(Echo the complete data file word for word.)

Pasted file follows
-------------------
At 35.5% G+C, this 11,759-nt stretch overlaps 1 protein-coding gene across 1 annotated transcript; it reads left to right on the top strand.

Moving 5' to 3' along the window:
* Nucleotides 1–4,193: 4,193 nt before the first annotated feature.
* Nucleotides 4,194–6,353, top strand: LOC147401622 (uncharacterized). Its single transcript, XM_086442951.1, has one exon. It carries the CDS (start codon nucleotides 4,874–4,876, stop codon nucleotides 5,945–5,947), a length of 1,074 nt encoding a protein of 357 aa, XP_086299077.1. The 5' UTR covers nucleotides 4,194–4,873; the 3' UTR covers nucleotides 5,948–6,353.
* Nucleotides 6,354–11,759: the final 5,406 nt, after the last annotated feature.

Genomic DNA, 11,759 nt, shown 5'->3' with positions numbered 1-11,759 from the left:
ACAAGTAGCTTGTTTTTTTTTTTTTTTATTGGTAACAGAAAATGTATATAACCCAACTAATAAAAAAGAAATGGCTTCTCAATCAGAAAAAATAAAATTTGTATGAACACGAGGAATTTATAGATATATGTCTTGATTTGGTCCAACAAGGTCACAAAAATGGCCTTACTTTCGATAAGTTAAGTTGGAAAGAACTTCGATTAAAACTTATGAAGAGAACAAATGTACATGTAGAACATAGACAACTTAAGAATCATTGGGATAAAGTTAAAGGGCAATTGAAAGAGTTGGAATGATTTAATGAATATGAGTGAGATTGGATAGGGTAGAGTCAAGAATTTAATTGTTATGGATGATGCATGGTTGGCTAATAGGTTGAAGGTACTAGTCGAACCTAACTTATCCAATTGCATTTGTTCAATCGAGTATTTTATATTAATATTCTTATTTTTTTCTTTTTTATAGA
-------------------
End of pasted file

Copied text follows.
At 35.5% G+C, this 11,759-nt stretch overlaps 1 protein-coding gene across 1 annotated transcript; it reads left to right on the top strand.

Moving 5' to 3' along the window:
* Nucleotides 1–4,193: 4,193 nt before the first annotated feature.
* Nucleotides 4,194–6,353, top strand: LOC147401622 (uncharacterized). Its single transcript, XM_086442951.1, has one exon. It carries the CDS (start codon nucleotides 4,874–4,876, stop codon nucleotides 5,945–5,947), a length of 1,074 nt encoding a protein of 357 aa, XP_086299077.1. The 5' UTR covers nucleotides 4,194–4,873; the 3' UTR covers nucleotides 5,948–6,353.
* Nucleotides 6,354–11,759: the final 5,406 nt, after the last annotated feature.

Genomic DNA, 11,759 nt, shown 5'->3' with positions numbered 1-11,759 from the left:
ACAAGTAGCTTGTTTTTTTTTTTTTTTATTGGTAACAGAAAATGTATATAACCCAACTAATAAAAAAGAAATGGCTTCTCAATCAGAAAAAATAAAATTTGTATGAACACGAGGAATTTATAGATATATGTCTTGATTTGGTCCAACAAGGTCACAAAAATGGCCTTACTTTCGATAAGTTAAGTTGGAAAGAACTTCGATTAAAACTTATGAAGAGAACAAATGTACATGTAGAACATAGACAACTTAAGAATCATTGGGATAAAGTTAAAGGGCAATTGAAAGAGTTGGAATGATTTAATGAATATGAGTGAGATTGGATAGGGTAGAGTCAAGAATTTAATTGTTATGGATGATGCATGGTTGGCTAATAGGTTGAAGGTACTAGTCGAACCTAACTTATCCAATTGCATTTGTTCAATCGAGTATTTTATATTAATATTCTTATTTTTTTCTTTTTTATAGA